16 Aug Aid as Religion
By Anjum Altaf
Aid has become the new religion. That is the only conclusion to be drawn from the authors’ summary of a new report on aid to Pakistan from the Center for Global Development (Making KLB Effective, Dawn, August 12, 2012). There are certain fundamental presumptions to be accepted on faith followed by exhortations to be more faithful and to work harder. Inshallah everything will work out fine since God (in this case the US) helps those who help themselves. Conspicuous by its absence is any semblance of doubt or uncertainty, there is no challenging the assumptions, there is no assessment of experience, there is no asking of questions. Just a few regrets before Muslim and Christian soldiers march happily onwards hand in hand.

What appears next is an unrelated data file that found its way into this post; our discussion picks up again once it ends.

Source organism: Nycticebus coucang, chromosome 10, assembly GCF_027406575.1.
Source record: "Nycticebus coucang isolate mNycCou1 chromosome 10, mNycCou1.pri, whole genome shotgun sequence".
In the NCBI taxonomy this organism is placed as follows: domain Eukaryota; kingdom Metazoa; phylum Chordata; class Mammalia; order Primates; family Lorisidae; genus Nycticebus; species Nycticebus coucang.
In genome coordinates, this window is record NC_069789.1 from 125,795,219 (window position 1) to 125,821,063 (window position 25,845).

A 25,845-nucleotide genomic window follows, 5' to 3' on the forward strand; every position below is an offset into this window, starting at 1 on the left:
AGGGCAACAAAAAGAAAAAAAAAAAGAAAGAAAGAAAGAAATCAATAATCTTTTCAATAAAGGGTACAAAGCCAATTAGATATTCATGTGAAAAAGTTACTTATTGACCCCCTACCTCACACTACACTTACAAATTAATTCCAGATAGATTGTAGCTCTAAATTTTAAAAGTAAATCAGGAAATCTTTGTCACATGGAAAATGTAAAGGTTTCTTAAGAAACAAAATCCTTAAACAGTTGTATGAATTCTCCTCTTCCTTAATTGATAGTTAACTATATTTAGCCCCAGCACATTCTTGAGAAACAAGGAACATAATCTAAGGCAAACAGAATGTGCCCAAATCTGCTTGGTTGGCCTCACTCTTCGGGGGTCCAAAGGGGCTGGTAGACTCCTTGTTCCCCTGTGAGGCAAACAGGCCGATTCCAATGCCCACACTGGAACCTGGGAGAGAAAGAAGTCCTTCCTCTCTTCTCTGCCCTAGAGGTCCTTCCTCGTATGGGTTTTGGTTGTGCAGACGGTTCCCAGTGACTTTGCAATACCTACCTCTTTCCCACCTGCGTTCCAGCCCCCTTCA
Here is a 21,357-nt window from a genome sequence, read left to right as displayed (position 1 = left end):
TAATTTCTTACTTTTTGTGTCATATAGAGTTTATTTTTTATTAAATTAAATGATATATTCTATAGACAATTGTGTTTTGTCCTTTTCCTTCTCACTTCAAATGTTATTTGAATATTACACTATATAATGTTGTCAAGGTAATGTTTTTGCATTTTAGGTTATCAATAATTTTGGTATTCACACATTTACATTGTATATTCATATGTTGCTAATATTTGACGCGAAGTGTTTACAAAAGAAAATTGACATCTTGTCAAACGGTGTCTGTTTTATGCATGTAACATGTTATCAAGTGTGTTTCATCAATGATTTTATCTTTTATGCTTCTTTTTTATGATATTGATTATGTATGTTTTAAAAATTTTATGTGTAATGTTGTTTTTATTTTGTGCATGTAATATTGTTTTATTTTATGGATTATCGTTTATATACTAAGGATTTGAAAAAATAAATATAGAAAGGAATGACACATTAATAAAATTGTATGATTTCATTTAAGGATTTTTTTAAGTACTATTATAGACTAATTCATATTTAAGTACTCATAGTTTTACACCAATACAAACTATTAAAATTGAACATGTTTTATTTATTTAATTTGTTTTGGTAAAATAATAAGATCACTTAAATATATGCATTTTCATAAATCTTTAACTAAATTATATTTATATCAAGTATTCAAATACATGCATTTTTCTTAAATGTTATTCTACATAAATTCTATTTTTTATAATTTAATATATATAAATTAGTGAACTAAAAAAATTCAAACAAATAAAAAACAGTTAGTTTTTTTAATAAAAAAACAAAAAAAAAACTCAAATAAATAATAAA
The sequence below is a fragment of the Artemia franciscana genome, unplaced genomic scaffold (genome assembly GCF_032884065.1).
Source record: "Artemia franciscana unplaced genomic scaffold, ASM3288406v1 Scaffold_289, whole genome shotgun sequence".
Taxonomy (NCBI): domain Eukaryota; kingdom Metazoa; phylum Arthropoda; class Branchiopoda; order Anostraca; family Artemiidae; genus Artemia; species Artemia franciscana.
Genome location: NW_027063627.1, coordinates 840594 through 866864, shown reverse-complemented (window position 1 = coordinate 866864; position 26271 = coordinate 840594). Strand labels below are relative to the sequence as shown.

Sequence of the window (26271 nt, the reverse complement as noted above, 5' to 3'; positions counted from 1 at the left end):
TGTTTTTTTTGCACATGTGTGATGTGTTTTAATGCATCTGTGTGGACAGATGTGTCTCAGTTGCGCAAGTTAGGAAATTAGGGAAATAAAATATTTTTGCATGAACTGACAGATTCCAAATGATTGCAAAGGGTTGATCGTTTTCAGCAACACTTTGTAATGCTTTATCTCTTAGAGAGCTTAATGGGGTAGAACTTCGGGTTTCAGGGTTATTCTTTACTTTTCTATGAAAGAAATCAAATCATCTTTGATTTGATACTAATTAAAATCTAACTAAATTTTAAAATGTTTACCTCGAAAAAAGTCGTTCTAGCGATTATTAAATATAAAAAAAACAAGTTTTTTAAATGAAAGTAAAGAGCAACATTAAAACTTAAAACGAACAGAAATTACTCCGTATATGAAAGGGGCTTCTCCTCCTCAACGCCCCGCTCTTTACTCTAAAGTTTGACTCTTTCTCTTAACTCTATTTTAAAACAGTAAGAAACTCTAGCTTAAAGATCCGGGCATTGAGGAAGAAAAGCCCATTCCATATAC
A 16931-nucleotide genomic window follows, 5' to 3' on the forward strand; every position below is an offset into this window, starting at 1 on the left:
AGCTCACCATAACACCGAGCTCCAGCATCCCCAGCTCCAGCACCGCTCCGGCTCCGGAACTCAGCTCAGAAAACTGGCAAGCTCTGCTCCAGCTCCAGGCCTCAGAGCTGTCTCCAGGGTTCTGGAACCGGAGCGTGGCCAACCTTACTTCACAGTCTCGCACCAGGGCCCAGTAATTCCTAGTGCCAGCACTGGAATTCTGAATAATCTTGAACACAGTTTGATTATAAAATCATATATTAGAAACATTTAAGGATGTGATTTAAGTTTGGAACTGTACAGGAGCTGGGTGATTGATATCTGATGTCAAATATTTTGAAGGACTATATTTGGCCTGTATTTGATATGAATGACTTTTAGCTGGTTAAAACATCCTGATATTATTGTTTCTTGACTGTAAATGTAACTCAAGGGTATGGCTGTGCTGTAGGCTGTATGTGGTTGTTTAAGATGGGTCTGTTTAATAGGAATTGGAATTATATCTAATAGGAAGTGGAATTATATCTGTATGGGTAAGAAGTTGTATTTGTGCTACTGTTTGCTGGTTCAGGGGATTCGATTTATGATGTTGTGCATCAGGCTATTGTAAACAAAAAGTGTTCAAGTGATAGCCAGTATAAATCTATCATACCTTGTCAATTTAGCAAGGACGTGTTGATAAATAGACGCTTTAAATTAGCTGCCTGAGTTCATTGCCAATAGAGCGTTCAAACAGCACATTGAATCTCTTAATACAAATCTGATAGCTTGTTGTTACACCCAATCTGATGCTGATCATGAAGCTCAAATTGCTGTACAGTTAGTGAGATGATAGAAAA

The authors are quite candid about the central premise of their report: “one of its underlying assumptions is that US-Pakistan development cooperation should continue.” One presumes the reader is required to take this as a given because the basis for the assumption is never explained nor justified. There is only the promise of good outcomes if the path recommended is followed: “The lives of Pakistanis can be improved by adding megawatts of power to the national grid and by improving entrepreneurs’ access to credit – areas where the US can help.”
How exactly do these two claims relate to each other? Megawatts of power have been added regularly over the decades (Mangla, Tarbela, Ghazi Barotha) and entrepreneurs’ access to credit has also increased over time. Yet, the correlation with improvement in the lives of Pakistanis is not all that obvious. Even if there is a correlation, it does not follow that US-Pakistan development cooperation is essential. And the fact that these are areas where the US can help in theory does not mean that it will be able to translate that in practice.